“Drag storytellers, and the libraries and schools that support them, are advancing a love of diversity, personal expression, and literacy that is core to what our city embraces,” he wrote.
In, Adams argued that the education system must “educate” and make students “emotionally intelligent” through such programs.
“At a time when our LGBTQ+ communities are under increased attack across this country, we must use our education system to educate,” he added in a follow-up tweet. “The goal is not only for our children to be academically smart, but also emotionally intelligent.”
A wave of online backlash ensued.
“No @NYCMayor men dressed as highly sexualized women do not belong in schools. It has nothing to do with diversity or literacy,” wrote New York congressional candidate Maud Maron.
“Why not just advocate for taking kids to strip clubs while you are at it?” asked media personality Lisa Boothe.
“They are just dudes in women’s clothes grooming kids. Stop it,” wrote journalist Kyle Becker.
“Grooming is at the core of what NYC embraces?” asked Claremont Institute Communications Director Nick Short.
“Flee NYC while you still can,” wrote Rubin Report host and free speech advocate Dave Rubin
“This is the hill the Democrats want to die on. Pushing drag queens in schools. What insane clownworld are we living in?” wrote President of the New York Young Republican Club Gavin Mario Wax.
The mayor’s comments come as New York City’s public schools continue to use tax money to pay drag queens to perform for children, often without parental knowledge or consent. Since its creation in 2018, Drag Queen Story Hour NYC — which recently changed its name to Drag Story Hour NYC — has received $207,000 in taxpayer funds.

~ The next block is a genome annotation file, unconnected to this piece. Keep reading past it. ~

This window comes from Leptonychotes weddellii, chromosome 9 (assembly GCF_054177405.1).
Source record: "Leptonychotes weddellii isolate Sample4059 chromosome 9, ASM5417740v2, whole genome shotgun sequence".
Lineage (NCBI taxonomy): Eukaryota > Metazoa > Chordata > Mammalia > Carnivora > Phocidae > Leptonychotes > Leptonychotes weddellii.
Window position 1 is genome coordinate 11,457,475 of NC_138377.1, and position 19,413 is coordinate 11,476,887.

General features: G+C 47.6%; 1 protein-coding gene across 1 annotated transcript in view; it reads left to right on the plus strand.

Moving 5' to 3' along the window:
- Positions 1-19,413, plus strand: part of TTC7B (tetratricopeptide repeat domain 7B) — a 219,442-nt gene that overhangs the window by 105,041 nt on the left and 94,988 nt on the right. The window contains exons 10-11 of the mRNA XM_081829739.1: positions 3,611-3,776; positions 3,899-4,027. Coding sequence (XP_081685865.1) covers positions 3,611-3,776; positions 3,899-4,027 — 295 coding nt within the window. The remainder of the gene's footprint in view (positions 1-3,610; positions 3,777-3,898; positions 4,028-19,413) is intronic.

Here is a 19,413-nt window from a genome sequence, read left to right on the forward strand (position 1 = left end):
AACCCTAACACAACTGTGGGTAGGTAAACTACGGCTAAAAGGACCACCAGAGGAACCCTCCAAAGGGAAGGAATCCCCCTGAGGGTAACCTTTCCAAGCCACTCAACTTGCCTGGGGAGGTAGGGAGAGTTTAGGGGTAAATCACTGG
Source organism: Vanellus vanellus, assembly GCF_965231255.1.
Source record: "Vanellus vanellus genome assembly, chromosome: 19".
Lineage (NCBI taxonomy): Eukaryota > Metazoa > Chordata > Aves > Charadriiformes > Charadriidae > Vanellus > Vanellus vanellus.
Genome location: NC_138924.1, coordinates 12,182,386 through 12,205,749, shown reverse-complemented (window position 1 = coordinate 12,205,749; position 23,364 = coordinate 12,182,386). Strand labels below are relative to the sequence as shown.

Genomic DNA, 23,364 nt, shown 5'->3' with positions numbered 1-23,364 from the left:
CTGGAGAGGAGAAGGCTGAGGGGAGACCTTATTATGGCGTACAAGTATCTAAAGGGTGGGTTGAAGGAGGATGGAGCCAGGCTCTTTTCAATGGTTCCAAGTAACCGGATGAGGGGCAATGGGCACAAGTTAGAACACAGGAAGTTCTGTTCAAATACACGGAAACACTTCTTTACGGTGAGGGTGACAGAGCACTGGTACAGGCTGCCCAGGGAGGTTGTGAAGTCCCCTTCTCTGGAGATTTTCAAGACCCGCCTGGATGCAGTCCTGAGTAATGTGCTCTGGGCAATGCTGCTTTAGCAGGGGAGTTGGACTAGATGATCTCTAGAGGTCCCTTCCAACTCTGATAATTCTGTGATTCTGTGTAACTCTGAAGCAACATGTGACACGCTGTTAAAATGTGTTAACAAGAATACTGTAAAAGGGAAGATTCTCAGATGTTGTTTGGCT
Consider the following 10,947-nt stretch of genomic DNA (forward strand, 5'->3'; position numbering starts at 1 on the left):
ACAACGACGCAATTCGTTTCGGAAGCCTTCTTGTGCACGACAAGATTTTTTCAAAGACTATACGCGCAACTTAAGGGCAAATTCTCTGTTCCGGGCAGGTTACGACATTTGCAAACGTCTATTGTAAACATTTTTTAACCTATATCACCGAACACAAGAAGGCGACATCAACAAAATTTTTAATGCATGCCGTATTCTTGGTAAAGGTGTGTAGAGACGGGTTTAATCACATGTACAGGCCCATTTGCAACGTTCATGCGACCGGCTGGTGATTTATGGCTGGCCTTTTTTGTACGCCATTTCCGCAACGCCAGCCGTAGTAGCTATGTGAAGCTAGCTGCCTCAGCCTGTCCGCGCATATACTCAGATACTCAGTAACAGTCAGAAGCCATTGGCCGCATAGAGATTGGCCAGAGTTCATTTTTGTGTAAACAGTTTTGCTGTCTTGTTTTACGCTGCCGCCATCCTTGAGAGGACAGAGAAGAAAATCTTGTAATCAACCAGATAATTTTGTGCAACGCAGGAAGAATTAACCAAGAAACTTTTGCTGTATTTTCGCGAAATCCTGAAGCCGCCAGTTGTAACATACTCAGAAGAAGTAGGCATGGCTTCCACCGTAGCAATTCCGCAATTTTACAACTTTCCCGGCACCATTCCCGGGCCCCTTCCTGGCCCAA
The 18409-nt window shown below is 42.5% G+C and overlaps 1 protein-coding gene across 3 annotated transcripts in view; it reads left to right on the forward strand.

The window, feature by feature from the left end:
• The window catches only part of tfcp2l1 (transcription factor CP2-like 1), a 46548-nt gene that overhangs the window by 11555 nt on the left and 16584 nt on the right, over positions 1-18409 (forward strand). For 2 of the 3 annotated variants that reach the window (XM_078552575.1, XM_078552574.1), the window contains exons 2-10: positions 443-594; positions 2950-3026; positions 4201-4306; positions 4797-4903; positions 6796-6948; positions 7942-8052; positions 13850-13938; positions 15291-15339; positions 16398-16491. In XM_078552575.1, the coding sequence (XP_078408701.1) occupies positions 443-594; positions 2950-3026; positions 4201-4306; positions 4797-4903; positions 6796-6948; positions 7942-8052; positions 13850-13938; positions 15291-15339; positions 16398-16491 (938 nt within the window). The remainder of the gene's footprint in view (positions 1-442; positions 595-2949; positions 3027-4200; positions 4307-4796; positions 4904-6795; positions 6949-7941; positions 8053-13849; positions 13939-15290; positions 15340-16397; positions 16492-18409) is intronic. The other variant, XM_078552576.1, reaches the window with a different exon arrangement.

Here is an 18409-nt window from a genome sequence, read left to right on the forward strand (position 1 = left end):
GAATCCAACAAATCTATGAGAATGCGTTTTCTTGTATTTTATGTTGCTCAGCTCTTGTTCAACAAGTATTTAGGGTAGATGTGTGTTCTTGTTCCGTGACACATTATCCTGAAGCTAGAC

10 Known Connections
At an April 4, 2022 press conference at City Hall, Adams announced the start of a new advertising campaign that would use five digital billboards to try to entice Floridians to relocate to New York City. The billboards’ pitch would focus on the alleged injustice of Florida’s Parental Rights in Education bill, which Florida Governor Ron DeSantis had signed into law a week earlier. Though the legislation was misrepresented by leftist critics as a “Don’t Say ‘Gay’” bill that supposedly prohibited any and all use of the word “gay” in Florida schools, the bill merely banned classroom discussions of sexual orientation and gender identity by teachers of young children in grades 3 and below. The billboards — which would be displayed for eight weeks in Fort Lauderdale, Jacksonville, Orlando, Tampa and West Palm Beach — contained the following messages:
Adams voiced his hope that these billboards, by depicting New York City as a place that welcomed LGBT people much more readily than Florida, might help reverse the recent trend that had seen massive numbers of New Yorkers relocating to Florida. Said the mayor: “We are going to loudly show our support, to say to those who are living in Florida, ‘Listen, we want you here in New York. Want you right here in New York City.’ It’s more than just saying that. It’s also standing up and aligning ourselves with the men and women of LGBTQ-plus community, and state that we are in unison with you and your right to have a self-identification, your right to live the lifestyle, live the life that you choose to live, without any form of harassment…”
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